In the Letters to and from the Earl of Derby, he recounts his visit to this pope-burning, in company with a French gentleman who had a curiosity to see it. The earl says:

“I carried him within Temple Bar to a friend’s house of mine, where he saw the show and the great concourse of people, which was very great at that time, to his great amazement. At my return, he seemed frighted that somebody that had been in the room had known him, for then he might have been in some danger, for had the mob had the least intimation of him, they had torn him to pieces. He wondered when I told him no manner of mischief was done, not so much as a head broke; but in three or four hours were all quiet as at other times.”

Although largely pro-establishment, it was feared that serious riots could result and in 1682 there was a call for the Lord Mayor to stop it but the civic magnates declined to interfere. In 1683, pageantry was reported to have grander than ever but the Mayor finally suppressed the display and their patrols through the streets to ensure order.  Under the reign of Queen Anne concerns over the Pretender were rife and so pageants were organised. A describe of it read:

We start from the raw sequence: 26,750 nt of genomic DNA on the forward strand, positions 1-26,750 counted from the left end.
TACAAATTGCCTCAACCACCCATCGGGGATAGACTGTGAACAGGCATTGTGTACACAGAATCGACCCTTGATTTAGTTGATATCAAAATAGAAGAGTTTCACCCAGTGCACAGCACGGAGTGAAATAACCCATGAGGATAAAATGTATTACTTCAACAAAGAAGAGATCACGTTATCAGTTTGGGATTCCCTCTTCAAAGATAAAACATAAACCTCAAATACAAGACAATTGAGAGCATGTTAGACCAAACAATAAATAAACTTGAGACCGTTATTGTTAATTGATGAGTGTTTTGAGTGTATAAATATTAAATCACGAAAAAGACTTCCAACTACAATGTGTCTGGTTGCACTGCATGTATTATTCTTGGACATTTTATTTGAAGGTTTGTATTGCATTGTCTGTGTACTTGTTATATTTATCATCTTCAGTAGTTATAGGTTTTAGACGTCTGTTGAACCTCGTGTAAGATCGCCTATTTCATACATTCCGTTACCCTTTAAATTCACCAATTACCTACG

“It was intended to open the procession with twenty watchmen, and as many more link-boys; to be followed by bag-pipers playing Lilliburlero, drummers with the pope’s arms in mourning, ‘a figure representing Cardinal Gualteri, lately made by the Pretender Protector of the English nation, looking down on the ground in a sorrowful posture.’ Then came burlesque representatives of the Romish officials; standard-bearers ‘with the pictures of the seven bishops who were sent to the Tower; twelve monks representing the Fellows who were put into Magdalen College, Oxford, on the expulsion of the Protestants by James II’ These were succeeded by a number of friars, Jesuits, and cardinals; lastly came ‘the pope under a magnificent canopy, with a silver fringe, accompanied by the Chevalier St. George on the left, and his counsellor the Devil on the right. The whole procession clos’d by twenty men bearing streamers, on each of which was wrought these words: “God bless Queen Anne, the nation’s great defender! Keep out the French, the Pope, and the Pretender.” After the proper ditties were sung, the Pretender was to have been committed to the flames, being first absolved by the Cardinal Gualteri. After that, the said cardinal was to have been absolved by the Pope, and burned. And then the devil was to jump into the flames with his holiness in his arms.”